Figure 4: Using the vector plot feature, representing displacement as arrows.
Figure 5: Using the streamline plot feature to visualize fluid velocity.

Visualizing Tensor Data

Second order tensors can also be visualized with glyphs representing their eigenvectors (for symmetric tensors), column vectors, or row vectors. This feature can be accessed from the Tensor plot button. The glyphs include arrows, boxes, lines, or ellipsoids. An example is shown in Figure 6 which visualizes the stress ellipsoids (superposed with the color map of the displacement magnitude). More information can be found in the tutorial “Visualizing Results of Your First CFD Model in FEBioStudio.”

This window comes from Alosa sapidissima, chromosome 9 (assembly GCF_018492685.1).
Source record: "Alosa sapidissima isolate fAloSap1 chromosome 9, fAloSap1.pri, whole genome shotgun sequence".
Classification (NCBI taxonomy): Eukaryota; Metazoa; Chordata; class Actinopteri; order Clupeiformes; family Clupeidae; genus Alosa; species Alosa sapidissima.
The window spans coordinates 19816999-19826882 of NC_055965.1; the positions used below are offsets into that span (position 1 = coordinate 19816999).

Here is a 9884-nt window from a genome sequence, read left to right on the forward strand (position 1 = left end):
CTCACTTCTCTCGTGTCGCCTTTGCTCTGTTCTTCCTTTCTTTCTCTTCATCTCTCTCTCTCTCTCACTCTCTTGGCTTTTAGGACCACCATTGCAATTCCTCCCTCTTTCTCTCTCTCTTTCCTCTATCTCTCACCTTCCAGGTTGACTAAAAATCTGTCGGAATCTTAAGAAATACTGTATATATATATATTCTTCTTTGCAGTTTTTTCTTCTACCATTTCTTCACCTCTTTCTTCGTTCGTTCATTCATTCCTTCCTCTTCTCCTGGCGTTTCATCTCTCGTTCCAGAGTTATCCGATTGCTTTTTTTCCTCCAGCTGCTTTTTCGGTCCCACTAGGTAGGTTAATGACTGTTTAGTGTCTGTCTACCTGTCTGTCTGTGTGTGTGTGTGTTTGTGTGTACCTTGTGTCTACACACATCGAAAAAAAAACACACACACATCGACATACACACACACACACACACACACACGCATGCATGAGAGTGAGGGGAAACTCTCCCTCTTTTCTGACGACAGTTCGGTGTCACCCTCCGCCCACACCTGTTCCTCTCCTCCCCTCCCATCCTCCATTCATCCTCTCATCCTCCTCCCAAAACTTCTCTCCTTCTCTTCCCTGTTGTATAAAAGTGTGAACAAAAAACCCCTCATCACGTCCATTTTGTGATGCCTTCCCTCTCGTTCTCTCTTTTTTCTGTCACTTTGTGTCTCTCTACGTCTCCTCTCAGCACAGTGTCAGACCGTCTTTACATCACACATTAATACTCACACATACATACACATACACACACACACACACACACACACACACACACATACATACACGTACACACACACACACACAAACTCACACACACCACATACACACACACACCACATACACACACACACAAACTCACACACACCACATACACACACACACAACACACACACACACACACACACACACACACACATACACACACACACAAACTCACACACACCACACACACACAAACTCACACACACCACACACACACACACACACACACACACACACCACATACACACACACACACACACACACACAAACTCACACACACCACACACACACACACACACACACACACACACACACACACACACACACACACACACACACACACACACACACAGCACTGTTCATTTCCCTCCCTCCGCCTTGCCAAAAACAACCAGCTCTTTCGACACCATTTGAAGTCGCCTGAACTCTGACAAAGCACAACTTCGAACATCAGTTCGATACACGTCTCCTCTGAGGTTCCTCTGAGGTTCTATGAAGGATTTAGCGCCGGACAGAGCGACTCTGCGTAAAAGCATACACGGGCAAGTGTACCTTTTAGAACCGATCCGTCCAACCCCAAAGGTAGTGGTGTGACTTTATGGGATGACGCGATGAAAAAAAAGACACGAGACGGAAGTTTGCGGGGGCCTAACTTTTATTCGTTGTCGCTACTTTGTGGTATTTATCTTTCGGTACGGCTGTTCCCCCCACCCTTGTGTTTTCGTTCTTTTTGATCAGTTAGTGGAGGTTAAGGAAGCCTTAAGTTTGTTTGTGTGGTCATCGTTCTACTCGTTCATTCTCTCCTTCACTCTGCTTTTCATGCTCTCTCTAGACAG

Figure 6: Using the tensor plot feature, representing stress spherically.

Exporting Images and Videos

FEBioStudio also provides features that allow users to take picture snapshots and record videos.

Before you make a snapshot or a recording, you need to select the region of the Graphics View that you want to capture. The region is referred to as the Capture Frame and can be shown view the menu View/Show Capture Frame. (Or press the numeric keypad 0 button.) By clicking and dragging the boundary of the capture frame, you can position it anywhere on the view. Click-and-drag the lower-right corner to resize the capture frame. You can also double-click the border of the capture frame to bring up its properties. In the properties dialog you can specify the position and size precisely.